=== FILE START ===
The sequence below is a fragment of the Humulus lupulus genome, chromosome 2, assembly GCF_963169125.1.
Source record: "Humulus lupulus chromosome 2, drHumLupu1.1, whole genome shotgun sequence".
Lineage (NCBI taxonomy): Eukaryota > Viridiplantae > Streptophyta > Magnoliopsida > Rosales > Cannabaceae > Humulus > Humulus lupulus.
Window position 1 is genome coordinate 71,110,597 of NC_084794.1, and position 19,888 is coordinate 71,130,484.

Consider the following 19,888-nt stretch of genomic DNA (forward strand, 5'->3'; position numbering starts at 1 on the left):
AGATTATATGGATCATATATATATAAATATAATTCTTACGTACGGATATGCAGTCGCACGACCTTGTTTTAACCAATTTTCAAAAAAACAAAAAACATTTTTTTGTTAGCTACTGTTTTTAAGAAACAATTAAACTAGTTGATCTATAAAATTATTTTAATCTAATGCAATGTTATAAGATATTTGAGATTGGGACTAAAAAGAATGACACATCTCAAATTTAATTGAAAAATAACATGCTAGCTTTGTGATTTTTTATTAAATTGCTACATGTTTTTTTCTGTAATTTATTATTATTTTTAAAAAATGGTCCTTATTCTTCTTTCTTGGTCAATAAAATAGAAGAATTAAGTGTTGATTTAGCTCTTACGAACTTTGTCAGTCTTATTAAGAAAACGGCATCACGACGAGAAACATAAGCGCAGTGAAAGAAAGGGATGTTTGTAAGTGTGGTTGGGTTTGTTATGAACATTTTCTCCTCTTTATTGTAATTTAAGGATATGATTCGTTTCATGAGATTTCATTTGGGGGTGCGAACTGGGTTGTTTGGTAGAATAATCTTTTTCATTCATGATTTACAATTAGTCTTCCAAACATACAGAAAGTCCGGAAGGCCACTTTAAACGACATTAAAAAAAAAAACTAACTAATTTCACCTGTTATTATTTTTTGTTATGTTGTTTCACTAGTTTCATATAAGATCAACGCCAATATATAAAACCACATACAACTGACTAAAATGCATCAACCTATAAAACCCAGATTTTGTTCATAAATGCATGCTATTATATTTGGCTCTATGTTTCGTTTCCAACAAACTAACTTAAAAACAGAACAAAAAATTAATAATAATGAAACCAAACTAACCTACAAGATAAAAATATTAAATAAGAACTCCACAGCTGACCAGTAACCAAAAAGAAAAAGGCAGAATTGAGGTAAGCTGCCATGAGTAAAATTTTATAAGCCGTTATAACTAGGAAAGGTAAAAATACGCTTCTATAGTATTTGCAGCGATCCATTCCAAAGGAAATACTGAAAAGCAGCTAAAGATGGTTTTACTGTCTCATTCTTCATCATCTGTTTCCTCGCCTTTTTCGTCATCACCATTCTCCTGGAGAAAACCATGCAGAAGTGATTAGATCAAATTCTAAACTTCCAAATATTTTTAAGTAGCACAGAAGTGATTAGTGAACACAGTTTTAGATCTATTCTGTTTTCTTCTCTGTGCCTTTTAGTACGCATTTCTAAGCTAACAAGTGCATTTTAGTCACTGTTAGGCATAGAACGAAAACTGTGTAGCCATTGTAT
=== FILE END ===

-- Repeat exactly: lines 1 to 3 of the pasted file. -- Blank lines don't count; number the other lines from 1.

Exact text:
The sequence below is a fragment of the Humulus lupulus genome, chromosome 2, assembly GCF_963169125.1.
Source record: "Humulus lupulus chromosome 2, drHumLupu1.1, whole genome shotgun sequence".
Lineage (NCBI taxonomy): Eukaryota > Viridiplantae > Streptophyta > Magnoliopsida > Rosales > Cannabaceae > Humulus > Humulus lupulus.